Diastasis and Lifting

April 10th, 2014 by Laura

I had surgery and this is no longer an issue. I will keep this page here anyway incase anyone else is googling how others handled training with a diastasis.

After my second baby, I had to have my belly button surgically removed and mesh lodged in its place with a big midline side to side slash. Then I got pregnant with my third baby and was left with old surgical materials poking me through the skin, more hernias and a host of other things along with the diastasis. I had the ab separation for years. It was surgically repaired in January 2016 (along with some other abdominal procedures that take a while to heal, which is why I haven’t been competing or posting much lately).

I was told by my doctor and surgeons that in my case, the connective tissue there was destroyed and the only way to suture it back would be surgically. Given the futile efforts that were put into closing it and the extent of the trauma to that area, this did prove to be true for me. However, some people are able to close the gap on their own.

Transverse Abdominal Work and Splinting
If anyone is reading and looking for a starting point on healing their diastasis, ‘Lose Your Mummy Tummy’ by Julie Tupler helps many people.

And her site:


The book title is a little misleading… It sounds like it would be about how to lose fat or get rid of love handles but it is actually all about how to heal split abdominals.

I loved this book and passed on my paper copy to another mom with this problem. She was able to totally fix her diastasis with the exercises in the book. One note on this book is that it is a little outdated (2004) and the author no longer recommends a few of the exercises it. That said, seated/ standing transverse abdominal movements and stomach vacuums seem to work out very well for many, and it encourages constant awareness on how to move in daily life.

Training with Diastasis
As I mentioned, I had many other things going on alongside the diastasis, so I can’t really pinpoint which sort of discomfort came from what. These were some of the adjustments I made that allowed me to continue training.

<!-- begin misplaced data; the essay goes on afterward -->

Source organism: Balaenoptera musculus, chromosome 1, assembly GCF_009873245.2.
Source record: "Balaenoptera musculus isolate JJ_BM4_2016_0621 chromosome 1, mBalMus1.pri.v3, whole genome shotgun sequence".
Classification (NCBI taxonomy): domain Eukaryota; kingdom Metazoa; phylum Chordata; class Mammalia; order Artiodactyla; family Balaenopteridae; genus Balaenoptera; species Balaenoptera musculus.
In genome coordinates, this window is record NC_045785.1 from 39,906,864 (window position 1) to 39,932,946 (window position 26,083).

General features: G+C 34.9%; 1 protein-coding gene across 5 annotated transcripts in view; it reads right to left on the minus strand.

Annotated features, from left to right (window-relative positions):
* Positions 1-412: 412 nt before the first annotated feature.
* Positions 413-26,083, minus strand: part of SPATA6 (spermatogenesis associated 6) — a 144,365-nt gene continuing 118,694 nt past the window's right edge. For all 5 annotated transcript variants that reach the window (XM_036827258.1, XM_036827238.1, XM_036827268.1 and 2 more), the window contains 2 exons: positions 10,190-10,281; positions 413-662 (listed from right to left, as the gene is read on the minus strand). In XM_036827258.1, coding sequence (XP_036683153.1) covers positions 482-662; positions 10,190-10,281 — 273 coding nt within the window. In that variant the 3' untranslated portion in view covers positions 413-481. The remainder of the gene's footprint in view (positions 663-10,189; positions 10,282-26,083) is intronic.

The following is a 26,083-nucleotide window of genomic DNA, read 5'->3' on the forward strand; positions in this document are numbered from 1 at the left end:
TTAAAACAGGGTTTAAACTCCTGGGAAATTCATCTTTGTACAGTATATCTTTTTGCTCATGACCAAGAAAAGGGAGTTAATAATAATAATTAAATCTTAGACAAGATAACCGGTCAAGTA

I had to avoid:

  • Rows where I was facing the ground
  • Planks (front)
  • Push-ups
  • Burpees
  • Anything where gravity pulls my upper abs open (my diastasis was only in the upper portion, my lower abs are intact).

If I did want to perform any of those movements, I could still do some of them while wearing a brace. And of course if you are researching how to work out with a diastasis, you probably already know not to do any crunches or twists.

Tupler recommends using something to splint the abdominals together during the core moves suggested in the book, and that is something I was been to apply to my training for my sport. It holds my abs in place so they can work together. All surrounding muscles can work more efficiently as a result. When I lifted weights and used a belt, I couldn’t push out against my belt. I’d just brace my abs the best I can while the belt splices them together.

You can splint your abs together with just a sheet or towel. I opted for binders if I knew I would have to lean over for anything. The difference between a binder and a splint is that the binder will compress the abs toward the spine, where the splint pulls them together horizontally. I find that binders also help pull my abs together, keeping everything in the right place so I am less prone to shifting and injury. When using a binder, I never just put it on and then forget about it or rely on it to do all the work. I pay careful attention to my pelvic alignment and practice using my core as a unit when it is all being held together.

image Some binders have wires in them that stab you when you squat. The medical grade binders are gentle to wear but can be cumbersome. I loved the Ann Chery Workout Cincher (to the right). It is workout-specific and comfortable to move in.

Pilates movements encourage tightening your ‘inner corset’ and engaging the TVA. Not all pilates moves are ok to do with a diastasis. A qualified pilates instructor can help, but if course if you have diastasis, it probably means you have young kids and getting out for private pilates classes is a pipe dream. A Google search for ‘diastasis pilates’ will turn up plenty of safe options. Any movement where you feel your abs separating more, or protruding, is not ok.

Stomach Vacuum
This was my go-to ab exercise. It can immediately dim the discomfort and pain that spread from the abs to the back. (As I mentioned, I had other things with the diastasis that caused pain. I’ve read that a diastasis on its own is painless, but some affected women have said otherwise.)

After Surgery
After surgery and completing therapy, my abdomen is back to 100%. I am very grateful to be able to get back to training with no restrictions.

I didn’t mention much about pelvic floor here. From what I understand, problems there can be related to diastasis, but the pelvic floor stuff even affects women who have not given birth. My experience was that I had issues while I was pregnant and nursing (I nursed each baby for a year) and after that, things were pretty much back to normal. I’m surprised I didn’t have more problems with that given the state of my abdomen. I still think it is wise to always pee before deadlifts though 🙂